Energy Therapies are a mysterious, though many claim, effective option. Magnetic field therapy, Qigong, Heal touch techniques and Reiki fall into this area. My mother, a 9 year survivor of recurrent, inoperable, incurable Neuro-fibro Sarcoma, has experienced the power of Reiki first hand. While not a scientific study, she participated in Reiki therapy, not having a clue what is was or what it was supposed to do. She saw such an immense reduction in her pain levels, she was able to discontinue using the narcotic pain relievers she had been relying on for 5 years. Additionally, she experienced a remarkable improvement in her pulmonary function and was able reduce her supplemental oxygen to 2 liters from 5 liters.
The last of the categories is Ancient Medical Systems. These include traditional Chinese medicine, ayurvedic medicine as well as acupuncture. There is much support for the use of acupuncture, which encompasses more than three hundred anatomical points, to provide relief from nausea and even pain. Some believe it will also prove effective in reducing other symptoms including fatigue. It has very few side effects and moderately priced and is becoming easier to access.
Many of these therapies have existed for centuries in other cultures and are just becoming acceptable in the western world. Some have even been consider folk remedies, but as the treatments and outcomes are being studied, many are in fact being found to have merit. Even those therapies which have not been thoroughly studied or proven are seen as helpful to those that use them (possible placebo effect), they should be afforded the opportunity to use them. After watching both of my parents, as well as other family members and friends go through cancer treatments including surgeries, radiation and chemotherapy, and seeing the brutality of these treatments, it is clear that better treatments for side effects, and better accessibility for anyone who may need, is crucial. Many people with cancer (and other diseases) have a very poor quality of life. Anything that can be done to improve their situation should be made available. It is also imperative that not only oncologists, but all doctors, be educated in the benefits of these alternative treatments.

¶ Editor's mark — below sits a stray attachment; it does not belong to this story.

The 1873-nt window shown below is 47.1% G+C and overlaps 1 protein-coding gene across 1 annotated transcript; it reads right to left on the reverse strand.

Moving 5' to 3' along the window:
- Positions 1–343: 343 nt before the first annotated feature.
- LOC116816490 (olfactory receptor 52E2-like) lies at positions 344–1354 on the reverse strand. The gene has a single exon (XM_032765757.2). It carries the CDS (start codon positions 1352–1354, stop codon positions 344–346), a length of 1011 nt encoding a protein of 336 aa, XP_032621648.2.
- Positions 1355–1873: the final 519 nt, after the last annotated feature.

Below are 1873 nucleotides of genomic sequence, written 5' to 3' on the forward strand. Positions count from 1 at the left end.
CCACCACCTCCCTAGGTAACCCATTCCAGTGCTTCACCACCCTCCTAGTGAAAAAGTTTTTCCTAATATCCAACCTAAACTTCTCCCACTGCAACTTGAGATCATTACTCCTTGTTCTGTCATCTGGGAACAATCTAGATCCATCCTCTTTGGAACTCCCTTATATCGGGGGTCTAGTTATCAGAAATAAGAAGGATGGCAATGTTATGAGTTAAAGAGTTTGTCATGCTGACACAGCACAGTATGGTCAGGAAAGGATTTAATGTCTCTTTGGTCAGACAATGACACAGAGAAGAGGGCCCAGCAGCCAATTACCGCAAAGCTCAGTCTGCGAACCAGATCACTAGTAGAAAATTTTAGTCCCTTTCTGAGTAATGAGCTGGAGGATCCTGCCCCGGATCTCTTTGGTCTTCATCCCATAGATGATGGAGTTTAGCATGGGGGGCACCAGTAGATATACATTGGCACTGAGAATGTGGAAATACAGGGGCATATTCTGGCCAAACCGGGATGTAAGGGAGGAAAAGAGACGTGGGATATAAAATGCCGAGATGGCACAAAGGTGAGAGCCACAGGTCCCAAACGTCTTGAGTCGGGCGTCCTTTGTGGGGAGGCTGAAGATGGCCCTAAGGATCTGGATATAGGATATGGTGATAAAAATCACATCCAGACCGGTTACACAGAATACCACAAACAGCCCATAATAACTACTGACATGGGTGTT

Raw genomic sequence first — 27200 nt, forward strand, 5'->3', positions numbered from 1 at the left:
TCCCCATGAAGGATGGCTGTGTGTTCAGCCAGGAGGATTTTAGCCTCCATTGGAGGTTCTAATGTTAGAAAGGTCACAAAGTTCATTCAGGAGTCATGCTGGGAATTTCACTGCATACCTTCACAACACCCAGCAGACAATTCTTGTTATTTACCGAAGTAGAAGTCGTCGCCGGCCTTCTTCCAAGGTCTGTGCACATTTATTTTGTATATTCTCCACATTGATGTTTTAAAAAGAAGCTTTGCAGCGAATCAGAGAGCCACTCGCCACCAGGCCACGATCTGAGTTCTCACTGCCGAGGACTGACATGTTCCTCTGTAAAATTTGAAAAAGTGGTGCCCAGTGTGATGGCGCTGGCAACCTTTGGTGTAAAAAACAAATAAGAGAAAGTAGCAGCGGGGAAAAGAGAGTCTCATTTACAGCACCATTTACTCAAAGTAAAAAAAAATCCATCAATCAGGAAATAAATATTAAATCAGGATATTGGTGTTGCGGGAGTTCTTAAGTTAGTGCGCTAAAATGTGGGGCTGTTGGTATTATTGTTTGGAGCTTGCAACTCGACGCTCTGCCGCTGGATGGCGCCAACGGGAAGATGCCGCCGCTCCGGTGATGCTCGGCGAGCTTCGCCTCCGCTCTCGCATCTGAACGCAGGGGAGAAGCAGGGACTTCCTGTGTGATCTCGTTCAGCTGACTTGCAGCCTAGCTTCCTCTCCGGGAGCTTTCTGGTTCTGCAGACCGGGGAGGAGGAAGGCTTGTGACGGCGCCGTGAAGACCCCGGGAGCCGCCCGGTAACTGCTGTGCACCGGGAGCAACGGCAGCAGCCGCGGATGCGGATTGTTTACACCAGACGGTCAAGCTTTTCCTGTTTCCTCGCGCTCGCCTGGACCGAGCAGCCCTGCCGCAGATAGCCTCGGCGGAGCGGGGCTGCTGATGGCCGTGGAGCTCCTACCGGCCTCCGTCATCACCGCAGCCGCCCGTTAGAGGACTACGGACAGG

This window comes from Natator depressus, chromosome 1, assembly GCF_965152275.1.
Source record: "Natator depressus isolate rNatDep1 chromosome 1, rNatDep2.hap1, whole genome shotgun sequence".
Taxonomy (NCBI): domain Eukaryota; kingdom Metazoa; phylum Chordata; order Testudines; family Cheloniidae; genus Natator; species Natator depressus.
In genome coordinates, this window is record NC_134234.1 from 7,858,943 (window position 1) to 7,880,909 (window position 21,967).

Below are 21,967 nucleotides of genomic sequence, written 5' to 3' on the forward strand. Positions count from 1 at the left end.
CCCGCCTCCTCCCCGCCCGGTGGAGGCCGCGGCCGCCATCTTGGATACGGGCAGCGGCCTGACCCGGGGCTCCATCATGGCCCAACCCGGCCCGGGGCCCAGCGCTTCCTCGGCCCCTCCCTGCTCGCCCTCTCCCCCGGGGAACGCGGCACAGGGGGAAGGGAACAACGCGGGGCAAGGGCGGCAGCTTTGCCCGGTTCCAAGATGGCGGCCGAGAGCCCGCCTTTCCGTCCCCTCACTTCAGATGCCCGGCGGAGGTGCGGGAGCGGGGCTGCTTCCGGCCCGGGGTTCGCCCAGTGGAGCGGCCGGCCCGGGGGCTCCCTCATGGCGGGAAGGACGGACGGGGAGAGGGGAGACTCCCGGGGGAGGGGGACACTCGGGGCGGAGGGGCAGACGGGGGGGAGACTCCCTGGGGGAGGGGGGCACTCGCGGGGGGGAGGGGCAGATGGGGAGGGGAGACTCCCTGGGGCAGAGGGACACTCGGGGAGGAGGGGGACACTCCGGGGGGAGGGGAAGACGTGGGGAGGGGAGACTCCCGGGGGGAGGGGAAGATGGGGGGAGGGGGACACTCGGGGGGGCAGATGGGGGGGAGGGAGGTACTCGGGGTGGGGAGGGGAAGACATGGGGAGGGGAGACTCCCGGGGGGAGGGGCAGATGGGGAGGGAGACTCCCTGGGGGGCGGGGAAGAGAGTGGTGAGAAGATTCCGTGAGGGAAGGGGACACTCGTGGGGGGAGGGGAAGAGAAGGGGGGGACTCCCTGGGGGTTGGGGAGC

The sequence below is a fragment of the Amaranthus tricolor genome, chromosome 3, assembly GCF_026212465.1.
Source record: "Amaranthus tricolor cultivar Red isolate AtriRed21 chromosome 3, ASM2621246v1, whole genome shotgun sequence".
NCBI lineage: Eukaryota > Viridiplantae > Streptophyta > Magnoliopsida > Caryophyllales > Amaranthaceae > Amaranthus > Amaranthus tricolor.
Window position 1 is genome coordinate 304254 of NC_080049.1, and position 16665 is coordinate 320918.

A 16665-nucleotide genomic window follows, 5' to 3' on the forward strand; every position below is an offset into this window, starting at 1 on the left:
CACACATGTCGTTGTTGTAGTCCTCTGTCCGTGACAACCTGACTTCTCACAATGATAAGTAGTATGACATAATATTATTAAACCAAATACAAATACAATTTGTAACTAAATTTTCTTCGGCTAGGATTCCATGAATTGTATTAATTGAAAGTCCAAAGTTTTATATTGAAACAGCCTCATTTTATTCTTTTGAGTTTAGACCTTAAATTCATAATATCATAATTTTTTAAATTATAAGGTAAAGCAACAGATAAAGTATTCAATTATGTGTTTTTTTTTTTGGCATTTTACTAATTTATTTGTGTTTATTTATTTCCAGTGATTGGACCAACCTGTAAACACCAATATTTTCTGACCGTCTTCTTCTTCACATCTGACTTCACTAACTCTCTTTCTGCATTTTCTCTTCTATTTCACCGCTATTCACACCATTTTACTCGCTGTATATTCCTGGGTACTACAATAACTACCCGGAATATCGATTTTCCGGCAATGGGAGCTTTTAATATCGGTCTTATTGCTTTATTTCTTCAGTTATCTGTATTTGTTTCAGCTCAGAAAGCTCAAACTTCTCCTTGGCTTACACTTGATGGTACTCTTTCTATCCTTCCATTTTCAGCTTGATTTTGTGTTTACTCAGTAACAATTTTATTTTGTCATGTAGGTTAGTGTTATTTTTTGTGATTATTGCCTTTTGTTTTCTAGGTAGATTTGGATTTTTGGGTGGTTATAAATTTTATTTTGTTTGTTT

With the new frontier of Integrative Oncology, there will undoubtedly be an increase of awareness of the array of alternative therapies. Along with this awareness, there needs to be a great increase in the ease of accessibility for all patients, not just for those living near or with access to large cancer centers. There is already an increase in demand for alternative therapies. Nine percent of cancer patients used alternative therapy in 1992, according to one estimate. That number has risen to forty percent in U.S. adults, and is even higher among people with cancer. When prayer was included, recent studies indicate participation in these integrative therapies is nearly 90 percent.